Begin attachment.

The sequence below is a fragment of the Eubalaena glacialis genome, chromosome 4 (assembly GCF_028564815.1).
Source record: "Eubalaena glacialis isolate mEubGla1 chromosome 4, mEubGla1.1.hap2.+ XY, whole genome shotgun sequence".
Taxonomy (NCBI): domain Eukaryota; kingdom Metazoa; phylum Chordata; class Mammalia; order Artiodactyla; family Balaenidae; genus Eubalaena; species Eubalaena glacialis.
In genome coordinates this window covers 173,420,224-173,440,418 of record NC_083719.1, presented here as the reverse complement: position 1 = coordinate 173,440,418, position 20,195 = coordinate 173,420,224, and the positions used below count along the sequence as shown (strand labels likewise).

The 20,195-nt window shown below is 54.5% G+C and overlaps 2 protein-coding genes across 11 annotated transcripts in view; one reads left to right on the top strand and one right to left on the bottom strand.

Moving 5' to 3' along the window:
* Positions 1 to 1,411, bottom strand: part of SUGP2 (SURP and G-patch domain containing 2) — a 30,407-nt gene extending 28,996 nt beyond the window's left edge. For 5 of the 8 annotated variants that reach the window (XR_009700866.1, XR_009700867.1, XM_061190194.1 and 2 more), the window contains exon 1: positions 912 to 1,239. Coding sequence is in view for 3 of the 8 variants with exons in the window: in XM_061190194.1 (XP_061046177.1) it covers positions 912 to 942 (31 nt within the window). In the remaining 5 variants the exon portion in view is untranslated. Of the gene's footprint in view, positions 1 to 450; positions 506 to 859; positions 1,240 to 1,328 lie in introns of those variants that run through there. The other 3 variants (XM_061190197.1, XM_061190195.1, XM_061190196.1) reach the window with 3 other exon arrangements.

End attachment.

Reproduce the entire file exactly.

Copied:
The sequence below is a fragment of the Eubalaena glacialis genome, chromosome 4 (assembly GCF_028564815.1).
Source record: "Eubalaena glacialis isolate mEubGla1 chromosome 4, mEubGla1.1.hap2.+ XY, whole genome shotgun sequence".
Taxonomy (NCBI): domain Eukaryota; kingdom Metazoa; phylum Chordata; class Mammalia; order Artiodactyla; family Balaenidae; genus Eubalaena; species Eubalaena glacialis.
In genome coordinates this window covers 173,420,224-173,440,418 of record NC_083719.1, presented here as the reverse complement: position 1 = coordinate 173,440,418, position 20,195 = coordinate 173,420,224, and the positions used below count along the sequence as shown (strand labels likewise).

The 20,195-nt window shown below is 54.5% G+C and overlaps 2 protein-coding genes across 11 annotated transcripts in view; one reads left to right on the top strand and one right to left on the bottom strand.

Moving 5' to 3' along the window:
* Positions 1 to 1,411, bottom strand: part of SUGP2 (SURP and G-patch domain containing 2) — a 30,407-nt gene extending 28,996 nt beyond the window's left edge. For 5 of the 8 annotated variants that reach the window (XR_009700866.1, XR_009700867.1, XM_061190194.1 and 2 more), the window contains exon 1: positions 912 to 1,239. Coding sequence is in view for 3 of the 8 variants with exons in the window: in XM_061190194.1 (XP_061046177.1) it covers positions 912 to 942 (31 nt within the window). In the remaining 5 variants the exon portion in view is untranslated. Of the gene's footprint in view, positions 1 to 450; positions 506 to 859; positions 1,240 to 1,328 lie in introns of those variants that run through there. The other 3 variants (XM_061190197.1, XM_061190195.1, XM_061190196.1) reach the window with 3 other exon arrangements.